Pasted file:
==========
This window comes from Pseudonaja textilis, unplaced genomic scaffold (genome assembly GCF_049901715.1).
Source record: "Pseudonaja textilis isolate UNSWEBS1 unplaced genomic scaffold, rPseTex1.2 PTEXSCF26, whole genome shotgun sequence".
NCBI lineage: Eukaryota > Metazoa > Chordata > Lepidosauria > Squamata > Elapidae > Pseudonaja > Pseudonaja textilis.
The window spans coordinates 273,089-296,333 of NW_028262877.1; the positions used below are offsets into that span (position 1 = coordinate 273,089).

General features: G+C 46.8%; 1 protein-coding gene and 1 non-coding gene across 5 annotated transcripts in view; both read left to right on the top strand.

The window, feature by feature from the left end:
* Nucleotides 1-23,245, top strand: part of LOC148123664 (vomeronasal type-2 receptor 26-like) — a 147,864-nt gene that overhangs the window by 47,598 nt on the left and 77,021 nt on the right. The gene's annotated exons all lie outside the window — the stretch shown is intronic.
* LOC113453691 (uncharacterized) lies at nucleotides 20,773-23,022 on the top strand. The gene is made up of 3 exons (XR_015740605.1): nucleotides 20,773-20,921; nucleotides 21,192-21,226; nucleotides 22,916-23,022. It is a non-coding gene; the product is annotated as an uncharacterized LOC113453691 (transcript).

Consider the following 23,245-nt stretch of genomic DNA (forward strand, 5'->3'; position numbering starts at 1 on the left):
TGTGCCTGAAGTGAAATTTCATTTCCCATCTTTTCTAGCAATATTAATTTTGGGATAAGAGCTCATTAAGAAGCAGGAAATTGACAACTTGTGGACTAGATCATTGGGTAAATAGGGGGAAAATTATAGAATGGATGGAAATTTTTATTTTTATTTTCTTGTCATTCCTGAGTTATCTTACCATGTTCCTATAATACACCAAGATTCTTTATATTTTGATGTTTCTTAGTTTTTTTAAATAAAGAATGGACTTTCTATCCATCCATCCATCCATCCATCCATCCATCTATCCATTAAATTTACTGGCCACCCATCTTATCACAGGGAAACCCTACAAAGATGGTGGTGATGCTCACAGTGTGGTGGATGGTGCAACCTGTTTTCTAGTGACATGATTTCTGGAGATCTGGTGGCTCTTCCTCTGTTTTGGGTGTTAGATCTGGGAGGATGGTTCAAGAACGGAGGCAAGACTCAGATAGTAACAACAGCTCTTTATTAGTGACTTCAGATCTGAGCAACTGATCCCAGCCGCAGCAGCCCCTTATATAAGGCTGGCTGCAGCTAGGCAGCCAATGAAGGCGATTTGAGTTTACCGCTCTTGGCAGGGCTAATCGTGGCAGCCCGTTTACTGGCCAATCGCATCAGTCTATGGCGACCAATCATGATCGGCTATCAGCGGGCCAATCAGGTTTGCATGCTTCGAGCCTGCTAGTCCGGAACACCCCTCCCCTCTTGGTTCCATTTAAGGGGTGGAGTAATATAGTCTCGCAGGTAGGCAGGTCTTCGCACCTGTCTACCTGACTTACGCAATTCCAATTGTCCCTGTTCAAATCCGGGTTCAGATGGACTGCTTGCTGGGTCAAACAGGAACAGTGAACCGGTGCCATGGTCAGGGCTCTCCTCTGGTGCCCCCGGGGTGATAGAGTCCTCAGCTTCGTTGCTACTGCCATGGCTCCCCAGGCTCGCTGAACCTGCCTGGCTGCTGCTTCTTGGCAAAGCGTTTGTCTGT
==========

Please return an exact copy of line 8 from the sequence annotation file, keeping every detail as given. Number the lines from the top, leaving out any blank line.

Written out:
* LOC113453691 (uncharacterized) lies at nucleotides 20,773-23,022 on the top strand. The gene is made up of 3 exons (XR_015740605.1): nucleotides 20,773-20,921; nucleotides 21,192-21,226; nucleotides 22,916-23,022. It is a non-coding gene; the product is annotated as an uncharacterized LOC113453691 (transcript).